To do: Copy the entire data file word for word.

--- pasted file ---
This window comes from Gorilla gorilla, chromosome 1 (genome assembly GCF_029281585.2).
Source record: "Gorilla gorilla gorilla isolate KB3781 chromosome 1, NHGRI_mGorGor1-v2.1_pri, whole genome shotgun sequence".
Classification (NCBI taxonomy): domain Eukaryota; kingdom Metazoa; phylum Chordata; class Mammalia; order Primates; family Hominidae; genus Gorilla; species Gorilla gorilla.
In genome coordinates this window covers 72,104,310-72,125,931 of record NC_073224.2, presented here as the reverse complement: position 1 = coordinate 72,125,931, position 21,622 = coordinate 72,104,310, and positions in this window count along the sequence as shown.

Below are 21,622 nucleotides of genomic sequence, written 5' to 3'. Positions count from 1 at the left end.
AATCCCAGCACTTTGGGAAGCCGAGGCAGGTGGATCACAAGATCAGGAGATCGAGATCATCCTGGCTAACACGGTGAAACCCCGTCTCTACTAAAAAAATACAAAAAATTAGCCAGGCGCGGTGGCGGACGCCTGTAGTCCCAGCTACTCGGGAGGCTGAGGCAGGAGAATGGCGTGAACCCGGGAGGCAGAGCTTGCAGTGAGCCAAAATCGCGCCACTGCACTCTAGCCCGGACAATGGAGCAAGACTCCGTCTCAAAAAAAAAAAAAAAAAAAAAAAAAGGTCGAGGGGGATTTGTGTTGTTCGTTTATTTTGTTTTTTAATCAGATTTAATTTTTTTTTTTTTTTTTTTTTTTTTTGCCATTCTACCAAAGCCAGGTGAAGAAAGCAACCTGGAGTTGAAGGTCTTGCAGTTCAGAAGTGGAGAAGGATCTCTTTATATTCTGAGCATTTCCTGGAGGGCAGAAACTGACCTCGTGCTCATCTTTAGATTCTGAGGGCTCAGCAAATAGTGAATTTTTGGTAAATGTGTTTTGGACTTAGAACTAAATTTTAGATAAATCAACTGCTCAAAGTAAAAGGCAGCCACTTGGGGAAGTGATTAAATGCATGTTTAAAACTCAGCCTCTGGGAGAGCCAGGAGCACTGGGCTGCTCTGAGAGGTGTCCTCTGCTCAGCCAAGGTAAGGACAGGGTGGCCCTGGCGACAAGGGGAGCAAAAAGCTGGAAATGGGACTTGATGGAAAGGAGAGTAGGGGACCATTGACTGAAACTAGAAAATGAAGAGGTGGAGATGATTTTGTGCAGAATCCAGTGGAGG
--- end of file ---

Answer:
This window comes from Gorilla gorilla, chromosome 1 (genome assembly GCF_029281585.2).
Source record: "Gorilla gorilla gorilla isolate KB3781 chromosome 1, NHGRI_mGorGor1-v2.1_pri, whole genome shotgun sequence".
Classification (NCBI taxonomy): domain Eukaryota; kingdom Metazoa; phylum Chordata; class Mammalia; order Primates; family Hominidae; genus Gorilla; species Gorilla gorilla.
In genome coordinates this window covers 72,104,310-72,125,931 of record NC_073224.2, presented here as the reverse complement: position 1 = coordinate 72,125,931, position 21,622 = coordinate 72,104,310, and positions in this window count along the sequence as shown.

Below are 21,622 nucleotides of genomic sequence, written 5' to 3'. Positions count from 1 at the left end.
AATCCCAGCACTTTGGGAAGCCGAGGCAGGTGGATCACAAGATCAGGAGATCGAGATCATCCTGGCTAACACGGTGAAACCCCGTCTCTACTAAAAAAATACAAAAAATTAGCCAGGCGCGGTGGCGGACGCCTGTAGTCCCAGCTACTCGGGAGGCTGAGGCAGGAGAATGGCGTGAACCCGGGAGGCAGAGCTTGCAGTGAGCCAAAATCGCGCCACTGCACTCTAGCCCGGACAATGGAGCAAGACTCCGTCTCAAAAAAAAAAAAAAAAAAAAAAAAAGGTCGAGGGGGATTTGTGTTGTTCGTTTATTTTGTTTTTTAATCAGATTTAATTTTTTTTTTTTTTTTTTTTTTTTTTGCCATTCTACCAAAGCCAGGTGAAGAAAGCAACCTGGAGTTGAAGGTCTTGCAGTTCAGAAGTGGAGAAGGATCTCTTTATATTCTGAGCATTTCCTGGAGGGCAGAAACTGACCTCGTGCTCATCTTTAGATTCTGAGGGCTCAGCAAATAGTGAATTTTTGGTAAATGTGTTTTGGACTTAGAACTAAATTTTAGATAAATCAACTGCTCAAAGTAAAAGGCAGCCACTTGGGGAAGTGATTAAATGCATGTTTAAAACTCAGCCTCTGGGAGAGCCAGGAGCACTGGGCTGCTCTGAGAGGTGTCCTCTGCTCAGCCAAGGTAAGGACAGGGTGGCCCTGGCGACAAGGGGAGCAAAAAGCTGGAAATGGGACTTGATGGAAAGGAGAGTAGGGGACCATTGACTGAAACTAGAAAATGAAGAGGTGGAGATGATTTTGTGCAGAATCCAGTGGAGG